Leadership tips

25 October 2018

This article was featured in the November 2018 issue of the magazine.

Elaine Gibson MSc FCIPP FHEA MCMI, CIPP education director, discusses and sets out ideas and advice

Do you ever take the time to review what type of leader you are? Are you a delegator, participator, driver or authoritative, or perhaps a mix? “Too busy” I hear you say, but have you considered the impact of your leadership style? 

All good leaders need to be self-aware – so understand your own strengths and weakness so that you can apply the best of yourself to the leadership role. Your behaviour impacts on those you lead and on productivity. A motivated and happy team will work under pressure, go the extra mile and want to achieve their targets and those of the department, ultimately supporting organisational objectives. 

The CIPP supports and promotes payroll, pension and reward professionals; however, in all those areas is the need for strategic leadership. We are all too aware, that as well as ensuring the day job is done (e.g. that your team pays people on time), you may have budgets to manage, management reports to write and plan staff development – being just a few considerations – and you also need to lead your team. The aim is to get the best out of them, as you are only as good as the team that support you.

There are many ways to upskill your leadership, could be magazine articles, the world wide web or formal education. The CIPP Master of Science in Business and Reward Management provides the knowledge and skills for industry leaders or those aspiring to be and equips you with the knowledge and skills you will need out there in the real world. The first module takes you through a reflective journey to enable you to draw out best practice and provides the tools to enable you to become a dynamic leader. The outcome of this module helps you to design a career pathway and set goals to get you there which you can carry throughout the learning journey and beyond. The following is a snippet from the course, the aim being to kick start your self-awareness.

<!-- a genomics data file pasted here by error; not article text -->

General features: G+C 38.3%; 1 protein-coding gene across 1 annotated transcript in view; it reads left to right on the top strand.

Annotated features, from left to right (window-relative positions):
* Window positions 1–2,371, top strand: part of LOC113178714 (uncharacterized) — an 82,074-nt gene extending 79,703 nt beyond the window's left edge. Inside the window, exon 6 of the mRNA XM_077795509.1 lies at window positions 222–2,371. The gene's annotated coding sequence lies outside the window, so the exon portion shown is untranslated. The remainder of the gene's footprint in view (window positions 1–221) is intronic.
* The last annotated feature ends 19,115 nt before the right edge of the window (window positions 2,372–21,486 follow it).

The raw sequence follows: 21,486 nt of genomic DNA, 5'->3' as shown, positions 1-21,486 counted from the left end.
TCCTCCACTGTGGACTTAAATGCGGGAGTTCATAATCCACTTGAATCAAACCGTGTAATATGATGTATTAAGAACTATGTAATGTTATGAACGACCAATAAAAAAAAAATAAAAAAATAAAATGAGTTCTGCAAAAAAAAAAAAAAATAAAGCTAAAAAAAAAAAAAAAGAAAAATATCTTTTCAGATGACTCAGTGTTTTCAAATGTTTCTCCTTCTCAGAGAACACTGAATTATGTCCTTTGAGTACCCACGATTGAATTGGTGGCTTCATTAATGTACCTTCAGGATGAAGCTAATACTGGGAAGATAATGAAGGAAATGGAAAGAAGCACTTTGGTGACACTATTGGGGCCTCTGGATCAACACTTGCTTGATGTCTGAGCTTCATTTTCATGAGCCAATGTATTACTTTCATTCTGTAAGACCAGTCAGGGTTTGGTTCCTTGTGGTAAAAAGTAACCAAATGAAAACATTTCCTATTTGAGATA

In support of the need to be a self-aware leader, in an emotional intelligence case study of 300 companies’ leading execs, provided by the Training Journal, it was found that: “The truly exceptional performers in the group were strong in six particular emotional competencies: drive for achievement, leadership, team leadership, self-confidence, organisational awareness and influence.”


...encourage sharing of results and discussion as this helps with the cohesiveness of the team and promotes debate...


By understanding others, being able to relate to them and empathise with them, will enable you to foster better working relationships, and therefore achieve more effectively. In order to test your leadership style there are a number of questionnaires available and one that I personally use when teaching module 1 of the MSc is The leadership self-assessment questionnaire by Don Clark plus others. The results can be thought provoking. 

I have used such tools for my team, because even though some are not leaders it helps them to understand how they fit into a team. I encourage sharing of results and discussion as this helps with the cohesiveness of the team and promotes debate. 

I leave you with a few leadership tips to reflect on:

  • Be self-aware and know your leadership style and check results periodically to see if you have changed behaviour, because sometimes you will without realising it; every six months is ideal. You will discover your own transformation.

  • If the results highlight areas of self-improvement and development, set yourself SMART goals so that you achieve them.

  • Remember, any development and or achievement will support your continuing professional development.

  • Take time to understand the personalities of the team(s) you lead and how they learn. This will help you monitor how productive they are/will be.

  • Make time for your team; it will give you some brownie points if you show interest in them.

  • Note that an issue that seems small to you is likely to be huge to them. So be aware and deal with the issue, otherwise the team will be off kilter and unproductive.

Final food for thought – think about how you will go about becoming the best leader you can be. Perhaps you may now be encouraged to leap into formal education, the choice is yours. Don’t just be good be brilliant.